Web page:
Adam Melhuse summary: Came over from Oakland in a bizarre deal for cash. Bizarre because he had been worthless for Oakland for years, but somehow Ron Washington liked him and convinced Daniels to trade for him. Once he got to Texas, he had limited playing time at catcher, although slightly more than Stewart had, and ended up playing a few games at third (which tells you how desperate the Rangers were at third, too). In late August the Rangers finally released him, when they realized that he wasn’t going to get to do anything, and he went back to Oakland again, this time in the minors. He was a gamble for a backup, but an unnecessary one, and if anything provided evidence that Ron Washington would prefer someone he knew over someone with ability. The Rangers would have been better off sticking with Stewart, they would have saved the cash they sent to Oakland and gotten the same production.

Jarrod Saltalamacchia summary: Top of the prospect pile in Atlanta, he had grown up as a catcher but when he was brought up to Atlanta earlier this year he played some first base too, to try and fill the hole they had there and to get him into the lineup. They finally decided they needed Teixeira’s bat, and were willing to give up Salty (plus others), so the Rangers got another catcher, or another first baseman. He played both positions, and as time went on played more and more catcher. He says his preferred position is catcher, and it shows: when playing first, his OPS was .582, when playing catcher it was .876 (but with small sample sizes for both). He did not show a good arm, throwing out just 17.8% of baserunners who tried to steal on him, and that is probably his biggest concern. If he doesn’t have the arm to catch, does he have the bat to play first? Of course, Piazza wasn’t a good catcher either, but his bat more than carried him, and if Salty can have a career like that we won’t worry about how many runners he throws out.

Guillermo Quiroz summary: Cups of coffee with other teams in the last few years, and the Rangers signed him to be the AAA catcher just in case of an emergency. Spent most of the year there, without a great bat, but was brought up for a few games in September. Has backup written all over him, although like Stewart is just 25, so could make something of himself one day.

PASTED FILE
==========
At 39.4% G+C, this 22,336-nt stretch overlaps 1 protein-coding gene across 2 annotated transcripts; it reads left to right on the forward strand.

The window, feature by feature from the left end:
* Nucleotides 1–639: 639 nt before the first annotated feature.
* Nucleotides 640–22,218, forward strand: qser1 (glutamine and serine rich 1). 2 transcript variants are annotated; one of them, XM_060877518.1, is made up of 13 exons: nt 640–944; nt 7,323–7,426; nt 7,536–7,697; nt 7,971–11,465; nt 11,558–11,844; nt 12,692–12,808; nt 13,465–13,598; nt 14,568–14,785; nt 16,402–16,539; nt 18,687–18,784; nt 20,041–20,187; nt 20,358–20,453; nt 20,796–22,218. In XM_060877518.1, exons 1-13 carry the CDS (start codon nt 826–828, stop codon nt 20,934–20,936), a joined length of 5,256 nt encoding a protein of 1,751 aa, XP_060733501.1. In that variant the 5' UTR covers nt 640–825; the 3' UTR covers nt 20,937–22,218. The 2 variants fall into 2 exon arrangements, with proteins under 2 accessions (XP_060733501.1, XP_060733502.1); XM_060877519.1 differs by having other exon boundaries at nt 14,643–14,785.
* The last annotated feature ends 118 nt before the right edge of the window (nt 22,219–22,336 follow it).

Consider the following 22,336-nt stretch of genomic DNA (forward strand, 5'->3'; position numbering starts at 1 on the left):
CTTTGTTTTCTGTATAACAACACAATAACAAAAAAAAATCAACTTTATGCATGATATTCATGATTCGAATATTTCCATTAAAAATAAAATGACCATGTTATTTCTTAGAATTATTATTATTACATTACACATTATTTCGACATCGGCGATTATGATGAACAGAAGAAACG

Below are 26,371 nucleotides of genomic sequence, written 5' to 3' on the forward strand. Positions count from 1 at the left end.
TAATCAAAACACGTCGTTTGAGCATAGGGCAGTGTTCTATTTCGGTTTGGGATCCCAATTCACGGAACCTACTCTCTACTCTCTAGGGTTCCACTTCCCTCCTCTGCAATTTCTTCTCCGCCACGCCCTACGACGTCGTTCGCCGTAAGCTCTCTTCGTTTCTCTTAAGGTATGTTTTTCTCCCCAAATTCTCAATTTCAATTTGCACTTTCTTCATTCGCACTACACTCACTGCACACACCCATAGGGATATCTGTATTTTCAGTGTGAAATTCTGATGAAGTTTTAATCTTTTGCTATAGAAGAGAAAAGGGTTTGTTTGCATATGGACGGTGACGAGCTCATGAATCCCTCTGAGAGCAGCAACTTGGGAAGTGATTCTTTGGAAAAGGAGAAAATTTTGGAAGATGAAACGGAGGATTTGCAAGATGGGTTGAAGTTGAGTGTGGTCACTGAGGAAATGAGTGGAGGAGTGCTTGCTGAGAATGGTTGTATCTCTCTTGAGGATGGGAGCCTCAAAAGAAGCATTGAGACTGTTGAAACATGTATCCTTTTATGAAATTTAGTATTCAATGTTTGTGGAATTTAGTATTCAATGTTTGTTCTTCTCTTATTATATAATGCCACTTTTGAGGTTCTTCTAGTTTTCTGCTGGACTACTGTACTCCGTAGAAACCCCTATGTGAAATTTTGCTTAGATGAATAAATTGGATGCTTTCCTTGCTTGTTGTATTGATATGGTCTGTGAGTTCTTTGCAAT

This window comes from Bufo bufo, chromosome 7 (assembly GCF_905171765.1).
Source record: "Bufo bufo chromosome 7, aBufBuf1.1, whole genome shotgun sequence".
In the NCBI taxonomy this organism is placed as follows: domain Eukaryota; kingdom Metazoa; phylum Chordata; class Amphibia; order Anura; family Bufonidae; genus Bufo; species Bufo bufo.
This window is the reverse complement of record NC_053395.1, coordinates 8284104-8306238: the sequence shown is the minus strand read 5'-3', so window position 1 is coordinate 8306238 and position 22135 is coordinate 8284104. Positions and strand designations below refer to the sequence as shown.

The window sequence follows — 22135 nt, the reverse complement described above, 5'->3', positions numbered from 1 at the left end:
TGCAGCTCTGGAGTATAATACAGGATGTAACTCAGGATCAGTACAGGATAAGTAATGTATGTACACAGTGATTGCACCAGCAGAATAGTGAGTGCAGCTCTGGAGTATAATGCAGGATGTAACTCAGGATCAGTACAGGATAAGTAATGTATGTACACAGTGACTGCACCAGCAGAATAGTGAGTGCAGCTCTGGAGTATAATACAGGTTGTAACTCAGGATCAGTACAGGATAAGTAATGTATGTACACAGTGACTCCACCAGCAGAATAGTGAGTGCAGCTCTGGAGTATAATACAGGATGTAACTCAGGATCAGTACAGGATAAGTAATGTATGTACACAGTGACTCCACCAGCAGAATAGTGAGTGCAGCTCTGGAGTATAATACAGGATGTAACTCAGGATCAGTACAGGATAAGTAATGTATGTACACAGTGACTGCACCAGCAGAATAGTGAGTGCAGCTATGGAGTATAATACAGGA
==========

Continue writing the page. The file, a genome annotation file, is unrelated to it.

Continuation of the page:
Minor leagues summary: Nothing much happened at AAA, with Quiroz and Stewart sharing most of the time with Miguel Ojeda, none of whom showed much with the bat. But once you go down the system, you realize that the Rangers are pretty well stocked with catchers. Salomon Manriquez and Kevin Richardson at AA both did pretty well, Manriquez having performed better and being a couple of years younger is the better prospect. Star prospect Taylor Teagarden split time at High-A and AA, and split between DH and catching, having come back from injury the year before. Showed great ability with the bat (27 HRs), but is his future at C or somewhere else? The Rangers had traded Kenny Lofton in July for A-ball catcher Max Ramirez, who continued to hit almost exactly the same (.920 OPS) as he had in the Cleveland minor leagues (.923 OPS), and is now probably the number one catching prospect for the Rangers. The others at Bakersfield didn’t do much, and probably won’t get very far. In low-A Clinton, Manuel Pina was the feature catcher, and didn’t do much with the bat, but is still only 20 years old so has the possibility of developing. Short-season Spokane had Jonathan Greene doing very well, while 18-year-old Cristian Santana did very well both there and in rookie ball.

Overall, catcher is one of the strongest positions the Rangers have in the system right now, thanks to trades and the draft. At the top of the minor league tree there isn’t much, but every level below has at least one strong prospect. If Laird is considered expendable, then we should get something decent in return, and still have a good stockpile of catchers. Being loaded at a position is a good thing, because you can choose the ones you want to keep and deal the rest for something you need (a.k.a. pitching). Don’t expect to see even half of these names in a Ranger uniform, or even in the majors, but with luck you might see one or two and see some of the others in trades for someone we will use.